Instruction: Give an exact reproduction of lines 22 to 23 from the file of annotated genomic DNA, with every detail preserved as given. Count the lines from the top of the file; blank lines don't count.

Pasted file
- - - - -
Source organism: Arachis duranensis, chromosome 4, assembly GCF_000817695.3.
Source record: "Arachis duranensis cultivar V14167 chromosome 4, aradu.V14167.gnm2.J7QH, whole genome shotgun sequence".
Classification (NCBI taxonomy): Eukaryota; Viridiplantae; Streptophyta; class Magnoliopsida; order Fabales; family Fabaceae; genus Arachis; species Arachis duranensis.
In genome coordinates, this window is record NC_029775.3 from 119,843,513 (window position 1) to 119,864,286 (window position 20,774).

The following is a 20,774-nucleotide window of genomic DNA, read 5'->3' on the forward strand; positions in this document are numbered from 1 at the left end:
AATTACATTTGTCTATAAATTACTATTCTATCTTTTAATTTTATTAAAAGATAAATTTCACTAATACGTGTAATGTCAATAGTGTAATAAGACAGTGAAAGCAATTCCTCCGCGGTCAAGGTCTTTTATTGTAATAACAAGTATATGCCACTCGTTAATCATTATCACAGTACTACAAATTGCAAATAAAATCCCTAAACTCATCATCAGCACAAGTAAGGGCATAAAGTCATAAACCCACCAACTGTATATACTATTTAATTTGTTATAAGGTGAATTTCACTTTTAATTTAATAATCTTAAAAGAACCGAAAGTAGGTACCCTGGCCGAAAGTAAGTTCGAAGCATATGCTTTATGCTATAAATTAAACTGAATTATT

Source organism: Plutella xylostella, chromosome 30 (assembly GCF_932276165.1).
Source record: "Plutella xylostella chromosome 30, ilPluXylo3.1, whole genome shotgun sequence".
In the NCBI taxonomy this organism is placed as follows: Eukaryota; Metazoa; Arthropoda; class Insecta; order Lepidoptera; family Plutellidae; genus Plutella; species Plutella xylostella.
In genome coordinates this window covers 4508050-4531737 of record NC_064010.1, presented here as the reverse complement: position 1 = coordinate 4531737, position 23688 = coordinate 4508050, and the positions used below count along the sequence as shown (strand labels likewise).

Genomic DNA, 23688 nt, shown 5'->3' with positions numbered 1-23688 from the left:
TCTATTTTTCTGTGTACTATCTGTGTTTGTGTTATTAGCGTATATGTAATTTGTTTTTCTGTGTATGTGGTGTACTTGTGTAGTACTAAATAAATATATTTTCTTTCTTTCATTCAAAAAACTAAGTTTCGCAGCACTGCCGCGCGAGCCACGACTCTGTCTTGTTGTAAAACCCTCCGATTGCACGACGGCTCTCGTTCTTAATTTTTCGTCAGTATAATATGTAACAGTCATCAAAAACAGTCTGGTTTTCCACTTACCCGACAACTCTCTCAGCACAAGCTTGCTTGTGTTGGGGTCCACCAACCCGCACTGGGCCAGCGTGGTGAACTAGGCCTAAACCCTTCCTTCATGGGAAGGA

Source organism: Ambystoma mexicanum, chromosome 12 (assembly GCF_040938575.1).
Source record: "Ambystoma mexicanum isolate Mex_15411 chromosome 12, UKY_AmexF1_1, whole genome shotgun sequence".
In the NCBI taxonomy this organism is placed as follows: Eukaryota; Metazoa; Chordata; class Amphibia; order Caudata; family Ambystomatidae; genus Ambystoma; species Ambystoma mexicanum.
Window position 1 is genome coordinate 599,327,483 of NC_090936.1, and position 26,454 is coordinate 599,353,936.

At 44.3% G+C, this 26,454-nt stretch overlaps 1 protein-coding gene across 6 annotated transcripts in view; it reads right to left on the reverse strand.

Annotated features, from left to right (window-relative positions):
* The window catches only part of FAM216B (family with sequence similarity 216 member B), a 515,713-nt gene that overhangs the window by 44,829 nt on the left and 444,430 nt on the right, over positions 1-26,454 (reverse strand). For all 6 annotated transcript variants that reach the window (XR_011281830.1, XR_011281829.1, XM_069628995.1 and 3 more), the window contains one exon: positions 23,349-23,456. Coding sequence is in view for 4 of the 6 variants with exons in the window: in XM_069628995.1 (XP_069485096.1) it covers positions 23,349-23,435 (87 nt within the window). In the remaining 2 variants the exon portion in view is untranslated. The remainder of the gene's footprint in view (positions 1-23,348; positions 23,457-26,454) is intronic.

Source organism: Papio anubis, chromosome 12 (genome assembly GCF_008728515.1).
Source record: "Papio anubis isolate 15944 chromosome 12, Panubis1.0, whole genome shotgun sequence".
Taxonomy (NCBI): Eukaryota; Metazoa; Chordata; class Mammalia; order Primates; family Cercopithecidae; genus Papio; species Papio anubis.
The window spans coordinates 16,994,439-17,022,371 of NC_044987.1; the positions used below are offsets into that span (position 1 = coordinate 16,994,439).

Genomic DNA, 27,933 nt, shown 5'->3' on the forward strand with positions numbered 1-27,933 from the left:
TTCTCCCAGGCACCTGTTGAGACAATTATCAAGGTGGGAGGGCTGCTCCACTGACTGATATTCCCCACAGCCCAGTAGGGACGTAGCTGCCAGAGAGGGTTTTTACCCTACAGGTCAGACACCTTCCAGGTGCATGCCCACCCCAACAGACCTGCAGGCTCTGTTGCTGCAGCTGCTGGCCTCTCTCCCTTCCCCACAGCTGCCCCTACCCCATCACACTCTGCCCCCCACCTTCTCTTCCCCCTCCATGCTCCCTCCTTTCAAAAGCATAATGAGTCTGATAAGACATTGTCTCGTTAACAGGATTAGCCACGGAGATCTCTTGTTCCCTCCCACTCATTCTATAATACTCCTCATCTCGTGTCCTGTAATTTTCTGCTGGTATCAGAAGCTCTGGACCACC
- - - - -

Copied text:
Taxonomy (NCBI): Eukaryota; Metazoa; Chordata; class Mammalia; order Primates; family Cercopithecidae; genus Papio; species Papio anubis.
The window spans coordinates 16,994,439-17,022,371 of NC_044987.1; the positions used below are offsets into that span (position 1 = coordinate 16,994,439).